Author Phillip Marsden reveals 5 places in England's south west that may help explain our ties to this ancient land.
Cornwall’s second highest hill, lower than its neighbour Brown Willy but much more dramatic. Rough Tor is now believed to have been Cornwall’s most sacred hill (Carn Brea above Camborne and Redruth is a close contender). Many archaeologists now identify Neolithic monuments – with which Cornwall is richly endowed – as being often positioned with a clear sightline of particular natural features. The rocky summit of Rough Tor was the focus for a great number of ritual monuments both on Bodmin Moor and beyond. Sightlines to Rough Tor appear to explain the siting of a great number of central Cornwall’s cairns and barrows, stone circles and propped stones. Many were put up precisely at the point where the peak appears over a ridge. Once seen in this context, it is difficult not to look for the distant profile of Rough Tor when walking or driving around Cornwall. It’s a haunting presence. Climbing the hill, its summit ringed by the remains of a ritual wall (hard to discern among the loose rocks), is richly rewarding.
Next to a piece of boggy ground not far north of Penzance, is the holy well of Madron, one of dozens of healing wells around Cornwall. Madron has one of the most enduring cults associated with it. Numerous stories survive of its curative powers, and how supplicants needed to lie naked on a nearby hillock, or leave shreds of their clothes to rot at the site. The tradition remains strong (rites of sympathetic magic, rather than nakedness): nearby is a cloutie-tree, a willow always hung with an extraordinary collection of cloth and messages.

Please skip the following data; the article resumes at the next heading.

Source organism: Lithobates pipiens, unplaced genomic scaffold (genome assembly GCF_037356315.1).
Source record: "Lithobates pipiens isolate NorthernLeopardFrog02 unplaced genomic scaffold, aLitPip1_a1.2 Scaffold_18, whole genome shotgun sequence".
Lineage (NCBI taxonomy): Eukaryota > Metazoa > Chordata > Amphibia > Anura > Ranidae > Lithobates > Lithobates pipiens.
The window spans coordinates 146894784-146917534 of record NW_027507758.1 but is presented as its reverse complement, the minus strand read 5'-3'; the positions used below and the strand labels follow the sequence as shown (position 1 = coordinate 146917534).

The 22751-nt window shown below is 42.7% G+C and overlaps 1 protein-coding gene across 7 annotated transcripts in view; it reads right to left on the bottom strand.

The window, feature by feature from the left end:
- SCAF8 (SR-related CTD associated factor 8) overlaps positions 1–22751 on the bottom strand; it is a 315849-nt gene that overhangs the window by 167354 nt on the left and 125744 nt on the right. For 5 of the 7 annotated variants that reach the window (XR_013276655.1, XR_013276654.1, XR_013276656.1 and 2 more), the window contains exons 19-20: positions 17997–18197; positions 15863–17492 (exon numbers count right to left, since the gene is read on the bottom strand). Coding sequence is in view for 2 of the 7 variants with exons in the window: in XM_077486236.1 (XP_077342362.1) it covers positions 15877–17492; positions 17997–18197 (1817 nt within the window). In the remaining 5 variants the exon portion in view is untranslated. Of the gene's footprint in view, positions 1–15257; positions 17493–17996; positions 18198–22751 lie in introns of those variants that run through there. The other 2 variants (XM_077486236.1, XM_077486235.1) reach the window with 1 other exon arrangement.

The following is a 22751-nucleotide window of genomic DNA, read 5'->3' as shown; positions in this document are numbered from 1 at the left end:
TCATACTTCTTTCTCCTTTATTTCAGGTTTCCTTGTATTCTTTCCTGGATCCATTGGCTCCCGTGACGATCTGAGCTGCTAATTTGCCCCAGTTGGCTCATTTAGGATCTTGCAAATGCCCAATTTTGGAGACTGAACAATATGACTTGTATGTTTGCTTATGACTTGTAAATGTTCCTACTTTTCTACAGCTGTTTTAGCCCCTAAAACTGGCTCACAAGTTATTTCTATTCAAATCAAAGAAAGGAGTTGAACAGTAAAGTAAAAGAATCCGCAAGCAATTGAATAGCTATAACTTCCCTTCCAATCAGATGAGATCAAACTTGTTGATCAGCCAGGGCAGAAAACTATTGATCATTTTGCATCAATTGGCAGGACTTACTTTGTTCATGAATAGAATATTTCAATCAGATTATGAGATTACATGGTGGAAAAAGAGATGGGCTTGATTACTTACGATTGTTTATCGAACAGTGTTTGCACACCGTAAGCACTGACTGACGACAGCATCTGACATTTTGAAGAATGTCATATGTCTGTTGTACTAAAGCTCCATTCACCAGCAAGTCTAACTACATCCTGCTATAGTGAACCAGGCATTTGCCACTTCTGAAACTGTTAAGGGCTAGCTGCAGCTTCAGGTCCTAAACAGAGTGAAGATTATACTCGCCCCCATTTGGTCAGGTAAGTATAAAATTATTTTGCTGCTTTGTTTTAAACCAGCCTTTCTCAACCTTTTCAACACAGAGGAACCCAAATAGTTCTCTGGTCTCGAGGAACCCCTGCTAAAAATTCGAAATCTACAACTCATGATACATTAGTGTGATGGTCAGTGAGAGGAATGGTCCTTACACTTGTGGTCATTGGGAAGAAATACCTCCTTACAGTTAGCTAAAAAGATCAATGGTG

Quoits are basic monuments consisting of a few granite uprights and a large capstone. Often they are said to resemble mushrooms – certainly from a distance they are very distinctive and Chun’s squashy-looking top makes it look like a boletus. Their function was unclear. Were they built in imitation of the nearby tors,? Or were their flat tops used for excarnation, the practice of leaving dead bodies out to have the bones picked clean by birds?
One of the better preserved of Cornwall’s many stone circles, and the furthest west. Its name comes from the Cornish for elder tree, the ‘–un’ probably from oon, ‘downs’. Now it is approached down a ferny path, fairly hidden away. But once inside the stones, the powerful sense of location asserts itself. Most of Penwith’s stone circles have nineteen stones, the number of years in the lunar cycle.
On the north-west tip of the island of Bryher is the region’s largest cairn field. More than a hundred burial mounds survive (how many more have been lost?), scattered amidst the wind-stunted gorse and heather. It is hard to avoid the thought that the location was chosen because it is far out in the ocean, on the far edge of the last island, off the last bit of coastline – and that for some reason this position had cosmological significance. More overt traditions survive at Finisterre in Brittany and Finisterra in Galicia where the pilgrimage to Santiago do Compostela overlays a much older route to the headland.
Philip Marsden is the author of Rising Ground: A Search for the Spirit of Place, a book that attempts to understand our shifting attitudes to place. You can order your copy on Amazon now.